Today’s universities measure student learning outcomes (SLOs) through in-class assessments targeting the micro and macro level of a learner’s knowledge acquisition.
At the micro level, these assessments take the form of quizzes, mid-term and final exams, and evaluations of assignments submitted by students. At the macro level, SLOs feed into what administrators expect every student, regardless of specific curriculum, program, or major, to master in order to graduate. These are not skills-specific necessarily; they are ideals. These are the outcomes that students should be able “to know, think, or do across all courses” by the time they graduate.
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The success or failure of a university’s macro-level SLOs is later assessed (voluntarily) during the accreditation process via one of the nation’s six regional accreditors. This assessment is something that the vast majority of the colleges and universities in the United States undertake currently to earn and maintain campus-wide accreditation.
A new federally-funded and ambitious initiative aims to explore the use of blockchain technology in higher education.
The American Council on Education (ACE) has received funding from the U.S. Department of Education to support the Education Blockchain Initiative, which is designed to help identify and evaluate ways that blockchain technology can improve the flow of data among educational institutions and employers while empowering individuals to translate educational outcomes into economic opportunity.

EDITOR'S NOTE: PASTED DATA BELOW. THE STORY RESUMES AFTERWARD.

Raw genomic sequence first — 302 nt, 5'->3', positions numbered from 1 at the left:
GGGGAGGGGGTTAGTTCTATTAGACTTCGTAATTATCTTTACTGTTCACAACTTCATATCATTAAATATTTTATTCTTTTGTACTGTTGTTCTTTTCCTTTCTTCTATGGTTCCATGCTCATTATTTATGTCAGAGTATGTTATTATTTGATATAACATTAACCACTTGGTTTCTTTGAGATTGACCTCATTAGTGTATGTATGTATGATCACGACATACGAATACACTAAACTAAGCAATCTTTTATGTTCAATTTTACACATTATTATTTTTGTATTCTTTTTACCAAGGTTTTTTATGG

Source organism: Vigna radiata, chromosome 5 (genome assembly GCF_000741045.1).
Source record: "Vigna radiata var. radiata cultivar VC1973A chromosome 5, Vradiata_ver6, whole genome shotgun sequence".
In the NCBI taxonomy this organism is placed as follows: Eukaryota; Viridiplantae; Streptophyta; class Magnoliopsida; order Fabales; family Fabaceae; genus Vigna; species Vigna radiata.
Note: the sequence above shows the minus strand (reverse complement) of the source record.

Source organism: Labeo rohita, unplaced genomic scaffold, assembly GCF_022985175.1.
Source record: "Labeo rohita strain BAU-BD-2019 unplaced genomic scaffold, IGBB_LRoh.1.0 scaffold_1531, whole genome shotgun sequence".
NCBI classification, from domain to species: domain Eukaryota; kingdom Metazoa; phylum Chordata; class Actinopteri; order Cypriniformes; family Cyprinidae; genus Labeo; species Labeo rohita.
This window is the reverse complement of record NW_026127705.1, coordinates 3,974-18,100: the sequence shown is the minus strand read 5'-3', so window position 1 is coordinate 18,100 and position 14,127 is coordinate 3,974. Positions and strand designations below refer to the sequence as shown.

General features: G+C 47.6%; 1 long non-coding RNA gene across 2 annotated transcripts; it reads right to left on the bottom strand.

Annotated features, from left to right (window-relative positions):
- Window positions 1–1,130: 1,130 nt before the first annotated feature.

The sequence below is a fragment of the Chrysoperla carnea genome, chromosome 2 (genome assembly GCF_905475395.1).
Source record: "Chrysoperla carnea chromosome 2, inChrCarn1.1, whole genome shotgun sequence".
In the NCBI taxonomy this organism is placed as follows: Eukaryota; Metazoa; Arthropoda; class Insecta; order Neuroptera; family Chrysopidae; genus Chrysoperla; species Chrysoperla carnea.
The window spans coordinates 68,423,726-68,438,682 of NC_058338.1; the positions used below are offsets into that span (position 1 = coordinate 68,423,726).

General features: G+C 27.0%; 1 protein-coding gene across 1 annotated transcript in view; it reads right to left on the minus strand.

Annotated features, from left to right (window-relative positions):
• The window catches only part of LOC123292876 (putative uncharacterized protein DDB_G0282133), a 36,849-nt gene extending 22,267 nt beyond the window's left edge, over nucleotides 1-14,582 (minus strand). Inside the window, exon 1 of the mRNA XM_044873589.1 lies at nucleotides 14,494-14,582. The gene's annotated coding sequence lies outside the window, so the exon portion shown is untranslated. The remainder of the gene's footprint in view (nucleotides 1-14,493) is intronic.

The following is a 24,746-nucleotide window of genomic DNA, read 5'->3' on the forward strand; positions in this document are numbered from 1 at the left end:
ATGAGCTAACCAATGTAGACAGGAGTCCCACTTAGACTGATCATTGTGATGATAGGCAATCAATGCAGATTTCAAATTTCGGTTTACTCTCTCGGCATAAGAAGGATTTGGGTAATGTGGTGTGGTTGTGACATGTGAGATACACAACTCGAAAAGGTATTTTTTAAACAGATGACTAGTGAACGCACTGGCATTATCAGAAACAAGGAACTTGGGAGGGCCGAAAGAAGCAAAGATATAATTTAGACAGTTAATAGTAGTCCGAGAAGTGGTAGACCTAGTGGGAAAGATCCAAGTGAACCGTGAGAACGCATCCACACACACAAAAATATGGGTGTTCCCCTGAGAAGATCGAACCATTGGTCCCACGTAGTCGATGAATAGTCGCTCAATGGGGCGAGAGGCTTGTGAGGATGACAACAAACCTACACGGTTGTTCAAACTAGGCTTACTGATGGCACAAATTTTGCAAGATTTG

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It will include the launch of a competitive challenge to fund pilot programs later this year.
“This work is about exploring the potential of blockchain technology to give learners greater control over their educational records,” says Ted Mitchell, president of ACE. “It’s about enabling more seamless transitions between and across K-12, higher education, and the workforce. This initiative will explore how this nascent technology can break down barriers for opportunity seekers to fully unlock their learning and achievement.”
A Maryland community college is gearing up to launch a start-up business accelerator for student entrepreneurs.
Montgomery College’s Workforce Development and Continuing Education (WDCE) Program will offer a program for budding entrepreneurs in Montgomery County (MD) to gain start-up business resources and get newly created businesses registered.
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The college joins others around the nation that support local start-ups and student entrepreneurs. For example, the University of Cincinnati recently opened up its Venture Lab to students and staff from nearby institutions.
Montgomery College’s program, named LaunchCamp, starts April 7 and is a 12-week sprint for entrepreneurial-minded students to turn their ideas into registered businesses with identified customers.
[Editor’s note: This story originally appeared on the University of Michigan’s site and is reposted here with permission.]
Step into any K-12 classroom and chances are the students will at one point during the day be engaged with technology using a computer, tablet, or other device.
Yet those who lead these classroom activities often are the first to admit they haven’t a clue how to integrate digital tools in a way that effectively promotes learning.